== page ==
Eberly College of Arts and Sciences
Geology and Geography
The distribution of C3 and C4 vegetation plays an important role in the global carbon cycle and climate change. Knowledge of the distribution of C3 and C4 vegetation at a high spatial resolution over local or regional scales helps us to understand their ecological functions and climate dependencies. In this study, we classified C3 and C4 vegetation at a high resolution for spatially heterogeneous landscapes. First, we generated a high spatial and temporal land surface reflectance dataset by blending MODIS (Moderate Resolution Imaging Spectroradiometer) and ETM+ (Enhanced Thematic Mapper Plus) data. The blended data exhibited a high correlation (R2 = 0.88) with the satellite derived ETM+ data. The time-series NDVI (Normalized Difference Vegetation Index) data were then generated using the blended high spatio-temporal resolution data to capture the phenological differences between the C3 and C4 vegetation. The time-series NDVI revealed that the C3 vegetation turns green earlier in spring than the C4 vegetation, and senesces later in autumn than the C4 vegetation. C4 vegetation has a higher NDVI value than the C3 vegetation during summer time. Based on the distinguished characteristics, the time-series NDVI was used to extract the C3 and C4 classification features. Five features were selected from the 18 classification features according to the ground investigation data, and subsequently used for the C3 and C4 classification. The overall accuracy of the C3 and C4 vegetation classification was 85.75% with a kappa of 0.725 in our study area.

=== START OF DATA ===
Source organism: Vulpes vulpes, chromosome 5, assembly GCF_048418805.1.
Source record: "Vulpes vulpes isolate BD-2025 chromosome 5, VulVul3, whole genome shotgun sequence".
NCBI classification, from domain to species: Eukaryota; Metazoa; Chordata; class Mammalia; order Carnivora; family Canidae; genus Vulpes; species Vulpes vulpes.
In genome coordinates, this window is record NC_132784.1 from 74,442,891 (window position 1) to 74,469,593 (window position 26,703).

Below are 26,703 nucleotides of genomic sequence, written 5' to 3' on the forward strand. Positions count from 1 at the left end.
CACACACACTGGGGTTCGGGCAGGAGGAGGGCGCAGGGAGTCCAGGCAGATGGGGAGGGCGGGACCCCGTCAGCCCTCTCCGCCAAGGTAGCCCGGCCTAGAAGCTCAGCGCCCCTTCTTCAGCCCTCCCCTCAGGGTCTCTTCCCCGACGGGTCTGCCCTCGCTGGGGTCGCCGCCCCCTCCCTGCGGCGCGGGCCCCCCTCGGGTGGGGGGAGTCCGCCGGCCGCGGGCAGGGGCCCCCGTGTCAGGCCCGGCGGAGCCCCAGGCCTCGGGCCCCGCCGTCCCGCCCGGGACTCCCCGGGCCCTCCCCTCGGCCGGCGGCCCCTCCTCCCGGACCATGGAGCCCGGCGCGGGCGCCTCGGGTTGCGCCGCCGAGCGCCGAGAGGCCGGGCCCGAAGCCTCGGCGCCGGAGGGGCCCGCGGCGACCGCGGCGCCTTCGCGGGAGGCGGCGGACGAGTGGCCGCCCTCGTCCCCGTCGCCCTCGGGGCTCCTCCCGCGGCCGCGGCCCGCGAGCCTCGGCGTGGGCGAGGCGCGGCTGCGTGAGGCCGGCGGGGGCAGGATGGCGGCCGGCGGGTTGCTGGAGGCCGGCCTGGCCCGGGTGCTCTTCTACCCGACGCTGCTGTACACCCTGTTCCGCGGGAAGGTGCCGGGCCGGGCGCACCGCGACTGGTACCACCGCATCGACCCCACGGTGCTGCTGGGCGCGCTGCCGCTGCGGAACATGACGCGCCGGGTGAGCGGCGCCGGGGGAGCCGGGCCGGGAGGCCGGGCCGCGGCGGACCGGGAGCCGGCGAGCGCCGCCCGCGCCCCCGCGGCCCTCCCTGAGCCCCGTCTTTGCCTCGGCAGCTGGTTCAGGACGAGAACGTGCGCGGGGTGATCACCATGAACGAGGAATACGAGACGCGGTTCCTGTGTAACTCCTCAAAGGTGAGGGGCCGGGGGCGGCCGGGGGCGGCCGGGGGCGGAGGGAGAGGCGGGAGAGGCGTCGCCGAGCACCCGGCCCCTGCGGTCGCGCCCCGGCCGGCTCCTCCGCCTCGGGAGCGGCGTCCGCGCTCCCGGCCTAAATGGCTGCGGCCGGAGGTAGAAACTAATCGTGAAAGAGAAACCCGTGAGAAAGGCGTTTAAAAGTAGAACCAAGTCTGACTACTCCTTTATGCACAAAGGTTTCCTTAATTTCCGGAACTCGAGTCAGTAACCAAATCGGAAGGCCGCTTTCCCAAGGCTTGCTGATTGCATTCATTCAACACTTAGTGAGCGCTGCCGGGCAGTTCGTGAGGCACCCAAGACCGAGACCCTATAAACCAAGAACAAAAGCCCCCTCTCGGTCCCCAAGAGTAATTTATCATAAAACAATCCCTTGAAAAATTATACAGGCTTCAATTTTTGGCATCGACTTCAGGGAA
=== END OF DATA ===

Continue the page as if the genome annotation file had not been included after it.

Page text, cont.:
Digital Commons Citation
Liu, Xiaolong; Bo, Yanchen; Zhang, Jian; and He, Yaqian, "Classification of C3 and C4 Vegetation Types Using MODIS and ETM+ Blended High Spatio-Temporal Resolution Data" (2015). Faculty & Staff Scholarship. 2165.
Liu, X., Bo, Y., Zhang, J., & He, Y. (2015). Classification of C3 and C4 Vegetation Types Using MODIS and ETM+ Blended High Spatio-Temporal Resolution Data. Remote Sensing, 7(11), 15244–15268. https://doi.org/10.3390/rs71115244